Deferred Clamping of the Umbilical Cord

Recommended Practice

1. Clamping of the umbilical cord should be deferred for a minimum of 60 seconds unless

there are contraindications. Indications include delivery by Caesarean section, instrumental

delivery and preterm birth without fetal compromise. If a paediatrician is present or

anticipated at delivery the delivering obstetric doctor should discuss cord clamping with the


2. Uterotonics should be given as usual.

3. It is important to keep the baby warm. For term and preterm babies over 28 weeks

gestation, dry and wrap as soon as the baby is delivered. Keep the baby at or lower than the

level of the uterus.

4. For preterm babies under 28 weeks gestation undergoing deferred cord clamping, the

obstetrician / scrubbed midwife should put the baby without drying from feet to neck into a

sterile plastic bag until the deferred cord clamping procedure is complete. If temperature

control measures cannot be ensured, deferred cord clamping should not be undertaken.

5. Early cord clamping (less than 30 seconds post delivery) should be undertaken in cases of

placenta praevia or morbidly adherent placenta, placental abruption, vasa praevia, or tight

nuchal cord. If the neonate is in unexpectedly poor condition at delivery the attending

paediatrician may wish immediate access to the infant in which case immediate clamping is

appropriate following rapid milking of the cord three times towards the umbilicus.

6. There is no evidence of benefit of deferment beyond 120 seconds. The actual duration of

deferment should be recorded in the delivery note / operation note and if early clamping

(less than 30 seconds post delivery) takes place, the reason for this variation should be

documented for audit purposes.

7. Where there is need for substantial cord blood samples e.g. stem cell harvesting, the risks

and benefits should be discussed with the mother and a plan agreed and documented.

8. Audit of practice and outcomes should take place.


NICE Guidance (2007) is compatible with deferred clamping of the umbilical cord as part of the

active management of the third stage. More recent UK and international guidelines from RCOG,

ILCOR, UKRC, WHO and FIGO including a Cochrane review of April 2011 and RCOG Statements of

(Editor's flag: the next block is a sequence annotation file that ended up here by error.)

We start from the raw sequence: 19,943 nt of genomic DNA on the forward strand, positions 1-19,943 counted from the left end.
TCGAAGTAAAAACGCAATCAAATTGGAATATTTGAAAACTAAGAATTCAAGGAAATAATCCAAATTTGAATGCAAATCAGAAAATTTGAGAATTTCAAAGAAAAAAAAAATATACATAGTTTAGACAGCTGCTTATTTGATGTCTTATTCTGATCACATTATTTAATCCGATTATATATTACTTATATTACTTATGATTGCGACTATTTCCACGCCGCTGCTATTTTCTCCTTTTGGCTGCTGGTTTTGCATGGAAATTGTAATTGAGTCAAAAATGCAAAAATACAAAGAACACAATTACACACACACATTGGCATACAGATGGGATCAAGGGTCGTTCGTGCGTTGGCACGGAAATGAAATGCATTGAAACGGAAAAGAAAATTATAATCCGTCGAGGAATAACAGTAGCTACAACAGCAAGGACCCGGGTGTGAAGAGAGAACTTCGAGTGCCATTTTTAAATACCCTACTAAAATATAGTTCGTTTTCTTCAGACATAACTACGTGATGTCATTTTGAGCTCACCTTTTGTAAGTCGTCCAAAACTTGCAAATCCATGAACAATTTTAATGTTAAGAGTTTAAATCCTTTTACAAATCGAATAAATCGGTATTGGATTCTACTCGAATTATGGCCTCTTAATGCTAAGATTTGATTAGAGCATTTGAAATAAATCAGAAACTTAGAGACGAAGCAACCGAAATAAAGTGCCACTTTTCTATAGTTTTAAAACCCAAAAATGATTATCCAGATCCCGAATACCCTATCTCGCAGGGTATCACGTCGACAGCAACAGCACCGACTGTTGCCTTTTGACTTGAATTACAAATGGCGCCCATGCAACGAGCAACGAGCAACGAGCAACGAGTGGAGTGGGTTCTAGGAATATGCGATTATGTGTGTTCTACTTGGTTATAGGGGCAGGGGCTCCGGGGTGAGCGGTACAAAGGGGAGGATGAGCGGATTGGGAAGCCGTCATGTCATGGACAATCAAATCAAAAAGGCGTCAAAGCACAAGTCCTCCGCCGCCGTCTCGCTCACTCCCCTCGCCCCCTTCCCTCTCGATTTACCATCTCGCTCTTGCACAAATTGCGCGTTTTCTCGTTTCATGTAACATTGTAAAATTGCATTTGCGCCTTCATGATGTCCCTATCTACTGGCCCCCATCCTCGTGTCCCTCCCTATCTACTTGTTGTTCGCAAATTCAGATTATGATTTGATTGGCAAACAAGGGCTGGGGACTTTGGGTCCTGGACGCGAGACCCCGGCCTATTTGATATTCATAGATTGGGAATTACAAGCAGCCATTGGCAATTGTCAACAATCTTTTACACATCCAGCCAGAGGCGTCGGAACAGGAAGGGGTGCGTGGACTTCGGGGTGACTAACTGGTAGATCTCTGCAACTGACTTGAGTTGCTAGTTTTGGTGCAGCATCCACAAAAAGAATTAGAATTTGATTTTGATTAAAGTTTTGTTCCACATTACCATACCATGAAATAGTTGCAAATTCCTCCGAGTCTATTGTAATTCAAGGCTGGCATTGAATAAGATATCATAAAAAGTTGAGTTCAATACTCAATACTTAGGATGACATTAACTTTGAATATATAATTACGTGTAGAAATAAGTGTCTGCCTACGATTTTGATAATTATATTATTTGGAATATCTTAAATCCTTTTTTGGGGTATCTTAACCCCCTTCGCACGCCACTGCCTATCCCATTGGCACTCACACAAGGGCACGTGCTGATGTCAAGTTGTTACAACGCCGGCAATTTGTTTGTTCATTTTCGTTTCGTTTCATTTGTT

April and November 2011 support deferred clamping. Autotransfusion has been found to

consistently provide a significant proportion (10-20%) of neonatal blood volume.

There is strong evidence that this practice reduces neonatal anaemia, reduces respiratory

morbidity, improves recovery from sepsis, and there is emerging evidence of long-term benefits

for the child.

There are particular benefits in preterm infants, with outcomes of reduced anaemia, necrotising

enterocolitis and intraventricular haemorrhage.

Umbilical cord gases are minimally affected by deferred cord clamping.

Marion Beard 19/12/11


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neonatal outcomes : RHL commentary. The WHO Reproductive Health Library; Geneva:

World Health Organization. 2009.

Farrar D, Airey R, Tuffnell D, et al. Measuring Placental Transfusion forTerm Births: Weighing

Babies At Birth With Cord Intact. Presentation at BMFMS Liverpool 2009. Arch Dis Child

Fetal Neonatal Ed 2009;94: Fa4-Fa10.

Hosono S. Umbilical cord milking reduces the need for red cell transfusions and improves

neonatal adaptation in infants born at less than 29 weeks’ gestation: a randomised

controlled trial. Arch Dis Child Fetal Neonatal Ed 2008;93:F14-9.

ILCOR: Perlman JM, Wyllie J, Kattwinkel J, et al. Part 11: Neonatal Resuscitation 2010

International Consensus on Cardiopulmonary Resuscitation and Emergency Cardiovascular

Care Science with Treatment Recommendations. Circulation 2010

Mercer J, Bewley S. Could early cord clamping harm neonatal stabilisation? Lancet


Rabe H, Reynolds GJ, Diaz-Rosello JL. Early versus delayed umbilical cord clamping in

preterm infants. Cochrane Database of Systematic Reviews 2011

RCOG: Clamping of the umbilical cord and placental transfusion. RCOG SAC Opinion paper

14 2009.


RCOG Greentop Guideline 52. Prevention and Management of Postpartum Haemorrhage,

2011 revision.